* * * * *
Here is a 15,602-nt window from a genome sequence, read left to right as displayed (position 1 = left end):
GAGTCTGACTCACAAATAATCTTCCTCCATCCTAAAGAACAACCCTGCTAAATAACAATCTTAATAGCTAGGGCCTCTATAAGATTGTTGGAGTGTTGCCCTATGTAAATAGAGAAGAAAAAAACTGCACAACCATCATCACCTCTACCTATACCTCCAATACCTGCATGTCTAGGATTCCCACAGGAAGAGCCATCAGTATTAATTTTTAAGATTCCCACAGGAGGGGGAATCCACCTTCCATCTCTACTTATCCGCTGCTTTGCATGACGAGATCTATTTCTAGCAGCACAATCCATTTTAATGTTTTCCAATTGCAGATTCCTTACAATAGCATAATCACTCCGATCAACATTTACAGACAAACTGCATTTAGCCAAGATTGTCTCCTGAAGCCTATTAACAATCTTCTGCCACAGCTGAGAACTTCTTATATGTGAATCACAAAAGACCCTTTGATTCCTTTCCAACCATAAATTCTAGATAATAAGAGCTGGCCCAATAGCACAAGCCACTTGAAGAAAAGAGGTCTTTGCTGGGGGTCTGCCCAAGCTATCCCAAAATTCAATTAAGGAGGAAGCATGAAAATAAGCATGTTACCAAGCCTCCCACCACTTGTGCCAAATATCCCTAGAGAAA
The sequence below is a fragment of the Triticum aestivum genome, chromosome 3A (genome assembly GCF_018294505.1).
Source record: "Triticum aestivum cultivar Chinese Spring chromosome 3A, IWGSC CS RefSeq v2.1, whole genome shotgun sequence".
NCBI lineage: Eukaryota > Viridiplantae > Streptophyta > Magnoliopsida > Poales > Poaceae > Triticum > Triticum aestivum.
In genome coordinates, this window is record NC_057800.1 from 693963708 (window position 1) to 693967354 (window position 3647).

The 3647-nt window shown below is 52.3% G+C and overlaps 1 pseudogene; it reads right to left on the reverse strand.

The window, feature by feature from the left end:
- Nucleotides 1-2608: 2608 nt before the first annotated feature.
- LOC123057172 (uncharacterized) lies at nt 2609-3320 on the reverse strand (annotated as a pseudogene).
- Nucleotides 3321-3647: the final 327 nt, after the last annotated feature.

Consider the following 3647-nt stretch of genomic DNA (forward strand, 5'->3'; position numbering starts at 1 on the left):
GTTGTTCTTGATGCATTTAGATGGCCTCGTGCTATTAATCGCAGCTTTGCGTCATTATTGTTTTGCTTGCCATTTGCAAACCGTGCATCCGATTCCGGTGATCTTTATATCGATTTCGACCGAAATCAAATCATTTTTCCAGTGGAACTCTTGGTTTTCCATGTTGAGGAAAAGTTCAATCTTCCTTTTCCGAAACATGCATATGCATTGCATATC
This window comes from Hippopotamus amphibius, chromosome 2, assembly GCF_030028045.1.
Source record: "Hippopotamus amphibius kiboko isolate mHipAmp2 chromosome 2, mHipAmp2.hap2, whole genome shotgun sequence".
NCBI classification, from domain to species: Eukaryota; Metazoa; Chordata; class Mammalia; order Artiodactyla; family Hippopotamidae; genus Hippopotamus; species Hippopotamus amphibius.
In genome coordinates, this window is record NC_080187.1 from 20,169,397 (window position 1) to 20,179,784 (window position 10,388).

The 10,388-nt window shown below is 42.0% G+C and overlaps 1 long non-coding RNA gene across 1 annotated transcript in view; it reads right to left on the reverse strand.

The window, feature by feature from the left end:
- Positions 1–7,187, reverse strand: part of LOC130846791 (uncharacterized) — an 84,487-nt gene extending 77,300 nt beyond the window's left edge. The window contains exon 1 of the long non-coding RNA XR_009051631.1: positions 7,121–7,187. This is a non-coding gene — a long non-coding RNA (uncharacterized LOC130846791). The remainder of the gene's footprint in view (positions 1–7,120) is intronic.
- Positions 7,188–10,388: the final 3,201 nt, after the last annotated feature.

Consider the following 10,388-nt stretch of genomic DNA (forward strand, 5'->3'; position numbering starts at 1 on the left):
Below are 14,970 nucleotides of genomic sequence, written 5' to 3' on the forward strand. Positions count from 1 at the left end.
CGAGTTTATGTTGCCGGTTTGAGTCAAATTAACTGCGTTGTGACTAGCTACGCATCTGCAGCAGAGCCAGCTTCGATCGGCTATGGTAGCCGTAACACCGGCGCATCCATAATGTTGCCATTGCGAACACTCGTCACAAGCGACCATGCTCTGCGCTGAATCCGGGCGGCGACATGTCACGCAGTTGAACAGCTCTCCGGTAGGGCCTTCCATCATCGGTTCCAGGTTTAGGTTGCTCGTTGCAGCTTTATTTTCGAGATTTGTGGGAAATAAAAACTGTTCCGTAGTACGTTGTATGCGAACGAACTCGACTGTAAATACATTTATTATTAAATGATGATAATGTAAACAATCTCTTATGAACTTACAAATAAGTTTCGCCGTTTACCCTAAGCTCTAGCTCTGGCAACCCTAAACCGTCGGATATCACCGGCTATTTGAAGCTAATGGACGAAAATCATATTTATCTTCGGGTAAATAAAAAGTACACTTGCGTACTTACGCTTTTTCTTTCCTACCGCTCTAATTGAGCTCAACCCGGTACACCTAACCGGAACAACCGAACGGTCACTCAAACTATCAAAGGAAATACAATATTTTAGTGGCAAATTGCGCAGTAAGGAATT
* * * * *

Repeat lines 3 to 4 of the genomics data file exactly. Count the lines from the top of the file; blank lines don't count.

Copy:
The sequence below is a fragment of the Triticum aestivum genome, chromosome 3A (genome assembly GCF_018294505.1).
Source record: "Triticum aestivum cultivar Chinese Spring chromosome 3A, IWGSC CS RefSeq v2.1, whole genome shotgun sequence".